I said Woman, you going to walk a mile for a Camel
Or are you going to make like Mr. Chesterfield and satisfy? “

(Hat tip to Joliet Jake and Elwood Blues)

Other fun camel facts I learned:

  • They have three sets of eyelashes … and they don’t even need glue!
  • They have a soft top palate inside their mouths complete with a set of fangs.
  • Male camels blow a large air bubble into their palates to create a giant repugnant slime sack that hangs about a foot from their mouth. This gesture is used to attract cows (female camels) and ward off other bulls from their mates. The pink slime bubble should not be confused with the camel spit you see in the movies. In fact, that common movie trope of camel spit isn’t spit after all. It’s projectile stomach vile. Camels do this when they feel most threatened. Something Tammy says she has never experienced. 

Other peaks of the tour included meeting some very big birds that are not native to Sesame Street. The world’s largest bird is the male ostrich native to Africa. The one we met presented us with his mating dance and flashed us his fancy feet that have talons sharp enough to kill a lion and fast enough to run up to 43 miles per hour. The second largest bird is the emu and is native to Australia. They were kept away from the wandering chickens, as Tammy said they would be quick to kill them. However, they are gentle enough to feed them apples from a small cup and pet their fuzzy heads. Bringing these non-native birds to the Midwest adds that extra bit of Gucci to their exotic farm.

The highlight to the tour for me was feeding a baby kangaroo named Munchkin. It might have made my top 10 list if I ever get around to making one. Munchkin is a 10-month-old joey who doesn’t necessarily need to be bottle fed, but she is spoiled by her Tammy mom.

I refer to her as this because Tammy really did serve as her mother. Munchkin fell out of her mother’s pouch too early. Kangaroos are marsupials, meaning the baby forms outside of the womb in a separate pouch. Inside of that pouch, are different kinds of teats that produce different kinds of milk. This makes it so that a mother kangaroo can be nursing two different joeys at different ages. The smallest Joeys are tiny, jellybean-sized, hairless and eyeless babies and are incapable of surviving on their own. In Munchkin’s case, she was already on her mother’s second teat and survived with Tammy’s aid and a colostrum supplement. Thus, as a part of the natural feeding process, titties are life. 

Mother kangaroos do everything for their young, including having to stimulate them to digest their food. No need to spell that one out for you. That is where the kangaroo wipes come into play. Tammy said they were using up to 80 wipes a day. Anyone with a newborn knows how costly that can be.

Baby kangaroos are time consuming too. They must be fed and pooped every hour. This, along with their care and need for space and exercise as adults, are just some of the many reasons these animals should not be kept as pets, no matter how adorable a baby kangaroo might be and how great an idea the internet tried to convince you it is.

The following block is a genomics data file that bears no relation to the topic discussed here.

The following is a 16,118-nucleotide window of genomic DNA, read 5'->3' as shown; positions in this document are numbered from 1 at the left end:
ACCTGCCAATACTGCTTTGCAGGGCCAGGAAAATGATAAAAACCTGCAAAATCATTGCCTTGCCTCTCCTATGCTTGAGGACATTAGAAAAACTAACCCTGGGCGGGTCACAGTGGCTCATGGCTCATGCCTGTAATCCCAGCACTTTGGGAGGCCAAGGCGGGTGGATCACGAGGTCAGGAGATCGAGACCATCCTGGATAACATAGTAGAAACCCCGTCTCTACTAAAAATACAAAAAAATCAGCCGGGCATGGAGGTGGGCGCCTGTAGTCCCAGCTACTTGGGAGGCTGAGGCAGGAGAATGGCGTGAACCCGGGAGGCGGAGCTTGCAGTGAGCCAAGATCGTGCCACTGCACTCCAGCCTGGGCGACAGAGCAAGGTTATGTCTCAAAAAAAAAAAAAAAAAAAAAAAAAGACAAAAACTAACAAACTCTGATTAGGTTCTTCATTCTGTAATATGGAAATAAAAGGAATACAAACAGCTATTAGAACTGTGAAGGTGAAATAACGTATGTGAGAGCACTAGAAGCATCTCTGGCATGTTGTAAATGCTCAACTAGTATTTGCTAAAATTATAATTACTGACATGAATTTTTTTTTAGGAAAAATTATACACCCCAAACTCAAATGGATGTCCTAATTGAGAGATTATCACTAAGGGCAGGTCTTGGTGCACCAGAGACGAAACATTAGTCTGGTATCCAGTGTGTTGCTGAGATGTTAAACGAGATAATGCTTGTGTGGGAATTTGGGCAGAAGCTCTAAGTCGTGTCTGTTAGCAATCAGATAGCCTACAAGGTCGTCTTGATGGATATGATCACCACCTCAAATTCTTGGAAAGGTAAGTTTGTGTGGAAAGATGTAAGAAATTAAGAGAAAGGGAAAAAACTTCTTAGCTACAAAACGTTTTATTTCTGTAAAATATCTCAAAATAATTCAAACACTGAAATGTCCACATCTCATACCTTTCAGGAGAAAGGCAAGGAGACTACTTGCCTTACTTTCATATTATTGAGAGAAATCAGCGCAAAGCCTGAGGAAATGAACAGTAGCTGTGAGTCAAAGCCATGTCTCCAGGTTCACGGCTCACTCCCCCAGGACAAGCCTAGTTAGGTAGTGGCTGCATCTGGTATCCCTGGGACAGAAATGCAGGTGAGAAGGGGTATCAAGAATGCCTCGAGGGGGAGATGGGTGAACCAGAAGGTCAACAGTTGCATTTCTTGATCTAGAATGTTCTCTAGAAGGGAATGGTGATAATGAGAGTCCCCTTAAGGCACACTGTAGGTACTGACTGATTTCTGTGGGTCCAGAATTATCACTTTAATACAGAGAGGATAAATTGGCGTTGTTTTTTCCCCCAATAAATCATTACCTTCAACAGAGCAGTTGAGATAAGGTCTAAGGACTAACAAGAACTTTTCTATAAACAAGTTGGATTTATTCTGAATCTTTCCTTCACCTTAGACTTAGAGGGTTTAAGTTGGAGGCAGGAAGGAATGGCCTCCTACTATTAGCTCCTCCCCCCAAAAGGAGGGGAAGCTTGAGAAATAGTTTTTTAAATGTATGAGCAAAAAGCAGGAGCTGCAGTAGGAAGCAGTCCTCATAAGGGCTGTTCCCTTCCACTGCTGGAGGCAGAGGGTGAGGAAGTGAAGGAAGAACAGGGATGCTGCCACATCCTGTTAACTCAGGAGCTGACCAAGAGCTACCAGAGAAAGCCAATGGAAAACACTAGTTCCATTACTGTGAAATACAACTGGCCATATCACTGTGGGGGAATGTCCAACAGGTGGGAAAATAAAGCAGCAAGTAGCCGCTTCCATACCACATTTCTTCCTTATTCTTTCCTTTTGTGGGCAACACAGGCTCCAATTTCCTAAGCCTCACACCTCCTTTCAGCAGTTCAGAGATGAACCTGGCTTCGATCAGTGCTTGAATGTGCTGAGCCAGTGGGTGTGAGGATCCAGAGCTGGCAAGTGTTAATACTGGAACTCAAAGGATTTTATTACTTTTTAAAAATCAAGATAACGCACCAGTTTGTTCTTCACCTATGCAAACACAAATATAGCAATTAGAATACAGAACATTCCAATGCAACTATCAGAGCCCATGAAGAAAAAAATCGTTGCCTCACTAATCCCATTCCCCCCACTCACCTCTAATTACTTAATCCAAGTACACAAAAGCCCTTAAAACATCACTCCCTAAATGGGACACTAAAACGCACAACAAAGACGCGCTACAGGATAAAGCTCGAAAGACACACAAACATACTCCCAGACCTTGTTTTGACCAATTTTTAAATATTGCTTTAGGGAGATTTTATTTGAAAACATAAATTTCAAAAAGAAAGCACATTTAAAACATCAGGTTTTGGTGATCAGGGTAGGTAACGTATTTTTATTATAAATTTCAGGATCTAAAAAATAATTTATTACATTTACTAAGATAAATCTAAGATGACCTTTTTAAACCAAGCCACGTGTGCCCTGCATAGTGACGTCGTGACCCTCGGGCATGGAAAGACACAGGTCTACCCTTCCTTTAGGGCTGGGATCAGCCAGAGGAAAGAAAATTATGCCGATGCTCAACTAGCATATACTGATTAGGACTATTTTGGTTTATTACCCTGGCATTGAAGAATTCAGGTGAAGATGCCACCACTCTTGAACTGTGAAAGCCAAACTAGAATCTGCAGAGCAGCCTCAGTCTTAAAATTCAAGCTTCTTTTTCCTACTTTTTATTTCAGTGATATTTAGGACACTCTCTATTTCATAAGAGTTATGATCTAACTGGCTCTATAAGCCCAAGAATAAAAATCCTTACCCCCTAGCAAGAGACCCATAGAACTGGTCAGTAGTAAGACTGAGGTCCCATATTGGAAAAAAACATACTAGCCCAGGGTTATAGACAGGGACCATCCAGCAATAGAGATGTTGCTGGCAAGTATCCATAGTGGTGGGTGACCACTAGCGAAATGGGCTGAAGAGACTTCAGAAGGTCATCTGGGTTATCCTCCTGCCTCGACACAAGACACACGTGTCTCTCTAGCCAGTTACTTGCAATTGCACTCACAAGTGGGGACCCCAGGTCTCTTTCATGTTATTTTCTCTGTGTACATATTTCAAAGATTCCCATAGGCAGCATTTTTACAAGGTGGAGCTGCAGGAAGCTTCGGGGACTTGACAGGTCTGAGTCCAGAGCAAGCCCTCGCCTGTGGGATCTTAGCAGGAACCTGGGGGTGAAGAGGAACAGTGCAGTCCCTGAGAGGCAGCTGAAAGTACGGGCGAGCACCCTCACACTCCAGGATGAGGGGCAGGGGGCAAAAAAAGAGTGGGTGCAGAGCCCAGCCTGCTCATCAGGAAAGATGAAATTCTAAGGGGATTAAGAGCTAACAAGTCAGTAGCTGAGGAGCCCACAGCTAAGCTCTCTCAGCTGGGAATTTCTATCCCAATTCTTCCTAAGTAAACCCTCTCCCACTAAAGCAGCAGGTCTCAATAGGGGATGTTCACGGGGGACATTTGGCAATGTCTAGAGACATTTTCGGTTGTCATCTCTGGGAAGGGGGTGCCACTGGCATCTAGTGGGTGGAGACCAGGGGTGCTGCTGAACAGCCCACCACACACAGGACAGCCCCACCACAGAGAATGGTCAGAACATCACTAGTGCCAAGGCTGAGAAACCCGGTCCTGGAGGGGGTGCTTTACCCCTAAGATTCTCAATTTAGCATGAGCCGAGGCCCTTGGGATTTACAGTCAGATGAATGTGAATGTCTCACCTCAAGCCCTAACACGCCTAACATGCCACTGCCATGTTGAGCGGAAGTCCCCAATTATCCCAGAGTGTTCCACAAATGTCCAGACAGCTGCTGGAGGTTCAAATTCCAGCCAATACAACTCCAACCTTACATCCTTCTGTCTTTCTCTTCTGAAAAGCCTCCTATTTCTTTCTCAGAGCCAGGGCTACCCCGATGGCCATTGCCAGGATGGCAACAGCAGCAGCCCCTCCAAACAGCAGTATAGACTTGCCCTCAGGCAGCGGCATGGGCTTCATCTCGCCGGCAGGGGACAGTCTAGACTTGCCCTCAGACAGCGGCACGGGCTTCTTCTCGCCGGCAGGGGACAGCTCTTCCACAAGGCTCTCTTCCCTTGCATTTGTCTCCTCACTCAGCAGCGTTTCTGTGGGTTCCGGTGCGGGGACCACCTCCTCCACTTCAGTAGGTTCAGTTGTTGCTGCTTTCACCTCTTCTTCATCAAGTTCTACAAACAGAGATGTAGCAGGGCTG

Adult male Kangaroos can grow up to 6 feet tall and weigh up to 200 pounds and can be highly aggressive. They can jump over a 40-foot span and reach speeds of up to 30 mph, so sorry if I crushed your kangaroo parenting pet dreams. Play it safe and just get your kangaroo cuddle fix out at Kamaroo Farms and let Tammy do what she knows how to do best – create a scene. 

Great view at a great getaway.

The luxury of smallish-town life is that everything is so accessible.  I have often heard from Spring Street patrons that their drive from Buffalo Wild Wings seemed like an eternity.  So, it’s understandable that dinner in Hannibal or a day trip to Springfield can seem too far for the unadventurous.  But sometimes the journey is the best part.  When the scenery is as good as the company, these quick trips to nearby gems can be a great break from the local norm. 

Kamaroo Farms is about an hour and 15 minutes from Quincy.  The views of the old river road make up the first half.  Bluffs, sprawling woods, winding roads and shady groves set the scene for a trip that the kids will love and a date will be impressed by.  The destination is well worth it.  Tammy and her husband create an experience that imbues the visitor with information, fun, and wonder.  An experience unlike anything in the area. 

On the way home, you can swing into one of the eateries dotting the path and experience another adventure.  For me, it was the Copperhead Tavern in New Canton and their crab rangoon that was as interesting and exotic as a hand-fed emu or a baby kangaroo.  Adventure is a state of mind. Sometimes all it takes is a change of scenery.  

Writer’s Note:  It was a typical Muddy River News field trip where I never really know what to expect and decided to curl my hair. I guess when I heard the words “petting zoo,” I thought we were feeding some goats and getting some pictures for the ‘Gram (everyone has goals). I went for the “Erin Brockovich visits the farm look” but Bob wanted the sunroof and windows open, and I ended up needing head coverage from the wind, dust and Canadian wildfire smog, giving me Prison Mike meets Crawl vibes. The things we do in the name of a news story.

Brittany Boll is a correspondent/co-host for Muddy River News. When not finding unique and interesting stories, channeling her inner Prison Mike or spending time with her family, you can find her slinging Quincy’s best drinks at Spring Street Bar.